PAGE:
The Centers for Medicare & Medicaid Services must consider the COVID-19 pandemic’s broad impact on the skilled nursing patient population and the resulting effect it had on Medicare payments for SNF care before toying with PDPM rates, asserts a new Avalere Health analysis.
The report, issued Monday, evaluated the comprehensive impact the coronavirus pandemic had on patients by using the federal data to analyze how changes to patient care and operations may have affected Medicare payments for SNF care for both COVID and non-COVID residents.
It comes in response to federal officials’ recent proposal to adjust the parity rates after skilled nursing facilities collected $1.7 billion, or 5%, more than expected in Medicare payments in the first year of the Patient Driven Payment Model. The model was intended to be budget neutral, but it launched just months before the pandemic began and healthcare costs skyrocketed.
The study found that there was a higher proportion of SNF residents diagnosed with respiratory illnesses throughout fiscal year 2020 when compared to 2019 and 2018. The analysis also noted that guidance from CMS on COVID-19 diagnosis coding wasn’t available to SNFs until March 2020, but data shows that respiratory diagnoses were “significantly higher in all of FY 2020” compared to prior years.
“While several factors may contribute to the higher rates of respiratory illness, it is conceivable that this sharp increase was driven in part by COVID-19 cases before the CMS instituted a formal COVID-19 diagnosis code and by undiagnosed cases throughout the year,” Avalere Health authors Fred Bentley, Melissa Morley, Emily Gillen and Heather Flynn wrote. “This finding suggests that the CMS’s claims-based approach using the COVID-19 diagnosis code may not have adequately captured the COVID-19 case volumes over the course of the pandemic.”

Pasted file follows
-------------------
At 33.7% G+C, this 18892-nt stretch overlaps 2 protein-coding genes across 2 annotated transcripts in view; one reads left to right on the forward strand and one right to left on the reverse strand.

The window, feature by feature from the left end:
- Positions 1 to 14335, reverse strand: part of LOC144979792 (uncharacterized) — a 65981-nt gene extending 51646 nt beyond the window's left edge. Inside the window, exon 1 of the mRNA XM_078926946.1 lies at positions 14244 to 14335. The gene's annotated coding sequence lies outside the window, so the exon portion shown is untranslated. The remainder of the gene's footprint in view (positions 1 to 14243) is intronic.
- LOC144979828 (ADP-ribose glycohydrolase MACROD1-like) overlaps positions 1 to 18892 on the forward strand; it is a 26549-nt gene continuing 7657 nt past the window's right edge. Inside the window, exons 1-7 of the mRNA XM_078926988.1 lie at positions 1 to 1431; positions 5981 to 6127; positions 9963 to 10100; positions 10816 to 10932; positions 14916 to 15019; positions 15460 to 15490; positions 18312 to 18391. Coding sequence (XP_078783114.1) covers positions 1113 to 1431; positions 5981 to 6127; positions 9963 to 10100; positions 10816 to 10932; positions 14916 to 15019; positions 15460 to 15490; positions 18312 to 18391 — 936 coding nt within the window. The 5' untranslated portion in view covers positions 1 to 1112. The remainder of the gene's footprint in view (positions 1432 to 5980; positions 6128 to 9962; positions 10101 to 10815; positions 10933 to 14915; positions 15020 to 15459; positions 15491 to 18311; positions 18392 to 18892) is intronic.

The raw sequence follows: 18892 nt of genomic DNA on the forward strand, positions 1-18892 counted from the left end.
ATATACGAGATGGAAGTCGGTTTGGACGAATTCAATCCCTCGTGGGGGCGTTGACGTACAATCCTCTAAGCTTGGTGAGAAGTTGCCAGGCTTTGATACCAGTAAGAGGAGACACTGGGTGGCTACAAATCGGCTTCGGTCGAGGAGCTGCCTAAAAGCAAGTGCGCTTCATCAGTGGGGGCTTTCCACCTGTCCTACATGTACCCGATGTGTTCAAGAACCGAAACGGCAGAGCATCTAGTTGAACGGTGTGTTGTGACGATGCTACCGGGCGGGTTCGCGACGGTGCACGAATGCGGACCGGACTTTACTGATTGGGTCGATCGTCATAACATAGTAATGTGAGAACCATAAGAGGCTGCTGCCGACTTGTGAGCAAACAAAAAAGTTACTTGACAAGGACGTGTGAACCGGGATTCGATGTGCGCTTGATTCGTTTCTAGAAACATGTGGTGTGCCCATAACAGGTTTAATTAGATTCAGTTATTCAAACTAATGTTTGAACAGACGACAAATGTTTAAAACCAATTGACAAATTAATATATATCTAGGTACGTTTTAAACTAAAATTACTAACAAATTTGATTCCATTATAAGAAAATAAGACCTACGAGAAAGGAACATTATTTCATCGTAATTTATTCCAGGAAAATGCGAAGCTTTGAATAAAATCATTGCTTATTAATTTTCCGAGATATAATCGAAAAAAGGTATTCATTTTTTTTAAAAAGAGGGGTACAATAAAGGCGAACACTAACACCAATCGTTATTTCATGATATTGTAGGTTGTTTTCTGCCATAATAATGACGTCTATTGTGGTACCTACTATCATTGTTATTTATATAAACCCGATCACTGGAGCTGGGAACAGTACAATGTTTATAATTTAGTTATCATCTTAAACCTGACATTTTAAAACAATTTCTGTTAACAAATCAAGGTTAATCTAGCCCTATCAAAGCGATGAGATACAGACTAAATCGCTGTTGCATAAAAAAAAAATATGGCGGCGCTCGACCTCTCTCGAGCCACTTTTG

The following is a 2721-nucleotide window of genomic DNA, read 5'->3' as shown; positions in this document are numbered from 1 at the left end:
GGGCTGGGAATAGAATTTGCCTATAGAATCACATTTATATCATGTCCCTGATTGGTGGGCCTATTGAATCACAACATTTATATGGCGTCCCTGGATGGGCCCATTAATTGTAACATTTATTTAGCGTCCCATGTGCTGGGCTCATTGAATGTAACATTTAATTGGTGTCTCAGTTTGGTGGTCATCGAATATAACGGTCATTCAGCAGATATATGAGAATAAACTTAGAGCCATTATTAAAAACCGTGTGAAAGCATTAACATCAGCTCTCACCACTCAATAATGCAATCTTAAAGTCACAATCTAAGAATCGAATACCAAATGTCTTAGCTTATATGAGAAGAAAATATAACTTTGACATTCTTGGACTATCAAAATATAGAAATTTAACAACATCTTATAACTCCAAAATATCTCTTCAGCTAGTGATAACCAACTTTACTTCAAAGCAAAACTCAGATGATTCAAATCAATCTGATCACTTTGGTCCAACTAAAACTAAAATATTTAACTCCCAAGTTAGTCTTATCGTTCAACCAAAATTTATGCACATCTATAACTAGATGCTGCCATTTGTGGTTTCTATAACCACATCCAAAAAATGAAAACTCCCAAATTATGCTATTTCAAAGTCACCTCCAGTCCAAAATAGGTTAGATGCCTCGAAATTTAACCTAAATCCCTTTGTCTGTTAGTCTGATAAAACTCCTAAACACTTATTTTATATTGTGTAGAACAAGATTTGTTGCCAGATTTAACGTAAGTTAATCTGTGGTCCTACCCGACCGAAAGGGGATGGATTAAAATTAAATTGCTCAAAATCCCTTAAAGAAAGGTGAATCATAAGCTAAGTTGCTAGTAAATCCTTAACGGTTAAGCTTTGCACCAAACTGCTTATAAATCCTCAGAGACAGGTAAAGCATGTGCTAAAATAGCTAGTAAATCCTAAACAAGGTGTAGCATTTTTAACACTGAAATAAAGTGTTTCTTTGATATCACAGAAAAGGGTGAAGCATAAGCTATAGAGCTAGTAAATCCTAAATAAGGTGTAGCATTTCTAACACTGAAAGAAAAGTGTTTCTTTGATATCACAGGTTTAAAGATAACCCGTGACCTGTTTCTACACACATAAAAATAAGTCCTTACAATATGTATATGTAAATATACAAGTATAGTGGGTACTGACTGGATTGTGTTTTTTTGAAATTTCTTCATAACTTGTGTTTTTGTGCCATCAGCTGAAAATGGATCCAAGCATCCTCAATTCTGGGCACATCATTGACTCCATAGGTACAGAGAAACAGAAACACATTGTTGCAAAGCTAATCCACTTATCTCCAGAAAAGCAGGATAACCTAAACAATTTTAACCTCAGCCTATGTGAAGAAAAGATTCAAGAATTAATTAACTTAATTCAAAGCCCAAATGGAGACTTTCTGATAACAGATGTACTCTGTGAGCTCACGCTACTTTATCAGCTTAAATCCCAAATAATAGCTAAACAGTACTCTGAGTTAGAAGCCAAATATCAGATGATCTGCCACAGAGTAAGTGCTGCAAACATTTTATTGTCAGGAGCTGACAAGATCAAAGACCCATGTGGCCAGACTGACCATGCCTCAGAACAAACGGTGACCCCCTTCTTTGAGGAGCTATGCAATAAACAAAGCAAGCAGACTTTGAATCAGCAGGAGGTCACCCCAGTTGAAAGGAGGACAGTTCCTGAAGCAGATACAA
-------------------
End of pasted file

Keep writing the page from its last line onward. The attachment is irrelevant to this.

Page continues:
The analysts also looked at acuity changes of beneficiaries treated in SNFs over the course of the pandemic by investigating changes in the case-mix indices across the five components of SNF care for both COVID and non-COVID residents.
“While there were was no change in the CMI for OT, PT, or NTA, the findings indicate that the speech-language pathology and nursing CMIs increased in April 2020 for COVID-19 and non-COVID-19 patients, and the CMIs remained high for the rest of FY 2020 relative to the pre-pandemic period,” the authors explained.
They added the increase in CMI for non-COVID residents suggests the pandemic’s effects extended to the broader SNF population and not just those with a COVID-19 diagnosis.
“Our results indicate that it is hard to disentangle the impacts of the transition to the new payment system and the impacts of the COVID-19 pandemic,” Morley told McKnight’s Long-Term Care News on Tuesday.
She stressed the importance “to consider the impact of the pandemic on the non-COVID patient population as CMS evaluates the transition to PDPM.”